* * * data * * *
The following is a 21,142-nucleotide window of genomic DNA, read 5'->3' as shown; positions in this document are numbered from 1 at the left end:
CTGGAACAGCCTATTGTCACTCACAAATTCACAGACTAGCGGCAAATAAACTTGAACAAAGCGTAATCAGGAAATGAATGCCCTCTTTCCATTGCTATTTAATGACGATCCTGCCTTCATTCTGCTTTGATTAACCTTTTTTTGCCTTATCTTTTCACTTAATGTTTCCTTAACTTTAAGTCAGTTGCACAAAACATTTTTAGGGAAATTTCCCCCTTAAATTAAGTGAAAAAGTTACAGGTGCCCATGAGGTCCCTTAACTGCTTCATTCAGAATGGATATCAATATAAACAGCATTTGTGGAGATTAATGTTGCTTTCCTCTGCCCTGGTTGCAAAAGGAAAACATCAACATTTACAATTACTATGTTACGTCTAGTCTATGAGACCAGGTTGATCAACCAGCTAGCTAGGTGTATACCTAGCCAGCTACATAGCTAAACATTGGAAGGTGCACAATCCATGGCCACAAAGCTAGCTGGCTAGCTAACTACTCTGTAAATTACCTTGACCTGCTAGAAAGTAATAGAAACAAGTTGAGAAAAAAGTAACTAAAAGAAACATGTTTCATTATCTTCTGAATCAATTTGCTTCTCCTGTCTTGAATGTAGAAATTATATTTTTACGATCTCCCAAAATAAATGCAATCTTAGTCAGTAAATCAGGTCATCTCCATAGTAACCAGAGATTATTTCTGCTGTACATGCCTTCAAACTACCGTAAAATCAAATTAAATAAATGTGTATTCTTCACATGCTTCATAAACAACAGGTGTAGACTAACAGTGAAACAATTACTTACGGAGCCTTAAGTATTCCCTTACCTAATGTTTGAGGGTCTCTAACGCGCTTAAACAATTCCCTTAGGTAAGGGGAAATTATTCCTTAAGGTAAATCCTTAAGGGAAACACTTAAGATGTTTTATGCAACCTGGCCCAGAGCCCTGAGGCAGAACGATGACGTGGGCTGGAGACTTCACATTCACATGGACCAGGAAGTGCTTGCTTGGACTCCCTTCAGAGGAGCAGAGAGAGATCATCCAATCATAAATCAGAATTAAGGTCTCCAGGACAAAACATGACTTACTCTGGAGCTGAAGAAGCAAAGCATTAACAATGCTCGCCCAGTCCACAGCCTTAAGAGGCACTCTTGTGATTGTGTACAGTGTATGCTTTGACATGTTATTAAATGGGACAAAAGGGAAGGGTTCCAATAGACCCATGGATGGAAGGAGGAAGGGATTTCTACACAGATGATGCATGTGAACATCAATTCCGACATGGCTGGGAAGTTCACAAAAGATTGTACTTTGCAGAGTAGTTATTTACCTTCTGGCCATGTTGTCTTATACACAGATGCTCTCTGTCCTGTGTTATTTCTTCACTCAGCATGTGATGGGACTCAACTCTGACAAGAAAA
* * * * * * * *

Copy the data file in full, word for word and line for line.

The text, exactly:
The following is a 21,142-nucleotide window of genomic DNA, read 5'->3' as shown; positions in this document are numbered from 1 at the left end:
CTGGAACAGCCTATTGTCACTCACAAATTCACAGACTAGCGGCAAATAAACTTGAACAAAGCGTAATCAGGAAATGAATGCCCTCTTTCCATTGCTATTTAATGACGATCCTGCCTTCATTCTGCTTTGATTAACCTTTTTTTGCCTTATCTTTTCACTTAATGTTTCCTTAACTTTAAGTCAGTTGCACAAAACATTTTTAGGGAAATTTCCCCCTTAAATTAAGTGAAAAAGTTACAGGTGCCCATGAGGTCCCTTAACTGCTTCATTCAGAATGGATATCAATATAAACAGCATTTGTGGAGATTAATGTTGCTTTCCTCTGCCCTGGTTGCAAAAGGAAAACATCAACATTTACAATTACTATGTTACGTCTAGTCTATGAGACCAGGTTGATCAACCAGCTAGCTAGGTGTATACCTAGCCAGCTACATAGCTAAACATTGGAAGGTGCACAATCCATGGCCACAAAGCTAGCTGGCTAGCTAACTACTCTGTAAATTACCTTGACCTGCTAGAAAGTAATAGAAACAAGTTGAGAAAAAAGTAACTAAAAGAAACATGTTTCATTATCTTCTGAATCAATTTGCTTCTCCTGTCTTGAATGTAGAAATTATATTTTTACGATCTCCCAAAATAAATGCAATCTTAGTCAGTAAATCAGGTCATCTCCATAGTAACCAGAGATTATTTCTGCTGTACATGCCTTCAAACTACCGTAAAATCAAATTAAATAAATGTGTATTCTTCACATGCTTCATAAACAACAGGTGTAGACTAACAGTGAAACAATTACTTACGGAGCCTTAAGTATTCCCTTACCTAATGTTTGAGGGTCTCTAACGCGCTTAAACAATTCCCTTAGGTAAGGGGAAATTATTCCTTAAGGTAAATCCTTAAGGGAAACACTTAAGATGTTTTATGCAACCTGGCCCAGAGCCCTGAGGCAGAACGATGACGTGGGCTGGAGACTTCACATTCACATGGACCAGGAAGTGCTTGCTTGGACTCCCTTCAGAGGAGCAGAGAGAGATCATCCAATCATAAATCAGAATTAAGGTCTCCAGGACAAAACATGACTTACTCTGGAGCTGAAGAAGCAAAGCATTAACAATGCTCGCCCAGTCCACAGCCTTAAGAGGCACTCTTGTGATTGTGTACAGTGTATGCTTTGACATGTTATTAAATGGGACAAAAGGGAAGGGTTCCAATAGACCCATGGATGGAAGGAGGAAGGGATTTCTACACAGATGATGCATGTGAACATCAATTCCGACATGGCTGGGAAGTTCACAAAAGATTGTACTTTGCAGAGTAGTTATTTACCTTCTGGCCATGTTGTCTTATACACAGATGCTCTCTGTCCTGTGTTATTTCTTCACTCAGCATGTGATGGGACTCAACTCTGACAAGAAAA